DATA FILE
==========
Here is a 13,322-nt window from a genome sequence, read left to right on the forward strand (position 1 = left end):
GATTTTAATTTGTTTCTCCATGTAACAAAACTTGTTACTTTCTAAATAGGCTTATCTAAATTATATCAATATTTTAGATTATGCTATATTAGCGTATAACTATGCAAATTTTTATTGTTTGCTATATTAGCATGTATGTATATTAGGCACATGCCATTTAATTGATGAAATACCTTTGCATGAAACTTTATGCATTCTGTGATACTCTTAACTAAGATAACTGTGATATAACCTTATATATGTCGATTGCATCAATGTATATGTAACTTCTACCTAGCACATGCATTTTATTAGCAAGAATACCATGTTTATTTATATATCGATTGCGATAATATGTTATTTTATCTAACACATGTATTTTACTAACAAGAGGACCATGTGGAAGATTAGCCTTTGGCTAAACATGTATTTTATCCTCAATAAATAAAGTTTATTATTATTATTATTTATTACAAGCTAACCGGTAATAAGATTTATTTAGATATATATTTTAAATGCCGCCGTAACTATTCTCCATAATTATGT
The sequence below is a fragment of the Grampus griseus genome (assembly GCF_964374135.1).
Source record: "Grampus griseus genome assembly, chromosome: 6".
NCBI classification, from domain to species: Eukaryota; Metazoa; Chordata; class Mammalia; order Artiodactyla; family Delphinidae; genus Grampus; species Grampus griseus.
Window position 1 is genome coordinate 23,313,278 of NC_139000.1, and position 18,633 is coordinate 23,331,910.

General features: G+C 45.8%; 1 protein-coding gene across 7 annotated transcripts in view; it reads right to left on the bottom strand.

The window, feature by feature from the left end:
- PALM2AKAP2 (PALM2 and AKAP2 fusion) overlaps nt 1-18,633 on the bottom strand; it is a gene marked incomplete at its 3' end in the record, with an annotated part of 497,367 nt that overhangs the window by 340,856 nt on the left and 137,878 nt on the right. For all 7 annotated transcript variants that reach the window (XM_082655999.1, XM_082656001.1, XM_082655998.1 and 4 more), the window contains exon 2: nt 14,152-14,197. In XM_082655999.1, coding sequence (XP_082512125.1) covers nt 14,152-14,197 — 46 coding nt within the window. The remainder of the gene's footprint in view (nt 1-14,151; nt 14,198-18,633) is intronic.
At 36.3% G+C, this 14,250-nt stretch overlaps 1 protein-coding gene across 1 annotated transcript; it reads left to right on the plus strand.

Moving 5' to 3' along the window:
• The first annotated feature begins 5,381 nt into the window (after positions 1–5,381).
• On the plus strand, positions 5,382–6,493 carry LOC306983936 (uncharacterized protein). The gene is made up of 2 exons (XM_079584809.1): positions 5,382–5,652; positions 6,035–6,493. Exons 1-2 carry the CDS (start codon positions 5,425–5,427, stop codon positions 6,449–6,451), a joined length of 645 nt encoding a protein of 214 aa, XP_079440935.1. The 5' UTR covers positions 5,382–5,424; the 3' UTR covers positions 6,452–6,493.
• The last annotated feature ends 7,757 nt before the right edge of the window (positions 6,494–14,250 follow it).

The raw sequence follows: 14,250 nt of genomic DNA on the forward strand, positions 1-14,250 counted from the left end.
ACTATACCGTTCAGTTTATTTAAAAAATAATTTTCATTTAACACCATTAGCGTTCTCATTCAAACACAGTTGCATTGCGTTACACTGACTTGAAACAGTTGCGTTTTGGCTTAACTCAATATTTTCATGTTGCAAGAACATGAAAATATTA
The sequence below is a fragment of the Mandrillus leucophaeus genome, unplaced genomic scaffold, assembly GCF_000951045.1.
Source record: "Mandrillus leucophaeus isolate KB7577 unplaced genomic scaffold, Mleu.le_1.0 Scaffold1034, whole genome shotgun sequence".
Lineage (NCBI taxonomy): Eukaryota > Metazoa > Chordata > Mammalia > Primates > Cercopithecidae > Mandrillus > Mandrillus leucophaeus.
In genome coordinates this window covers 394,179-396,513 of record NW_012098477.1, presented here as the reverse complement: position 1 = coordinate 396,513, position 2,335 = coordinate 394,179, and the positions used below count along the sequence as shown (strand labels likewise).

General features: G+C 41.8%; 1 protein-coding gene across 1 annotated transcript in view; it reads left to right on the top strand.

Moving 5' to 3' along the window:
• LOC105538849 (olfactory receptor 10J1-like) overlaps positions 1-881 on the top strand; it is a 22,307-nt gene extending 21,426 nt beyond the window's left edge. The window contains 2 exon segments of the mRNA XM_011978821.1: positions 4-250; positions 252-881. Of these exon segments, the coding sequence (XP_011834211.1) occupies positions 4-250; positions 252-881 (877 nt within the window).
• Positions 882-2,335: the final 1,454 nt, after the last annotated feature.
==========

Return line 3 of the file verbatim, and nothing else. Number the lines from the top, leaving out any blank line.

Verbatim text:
The sequence below is a fragment of the Grampus griseus genome (assembly GCF_964374135.1).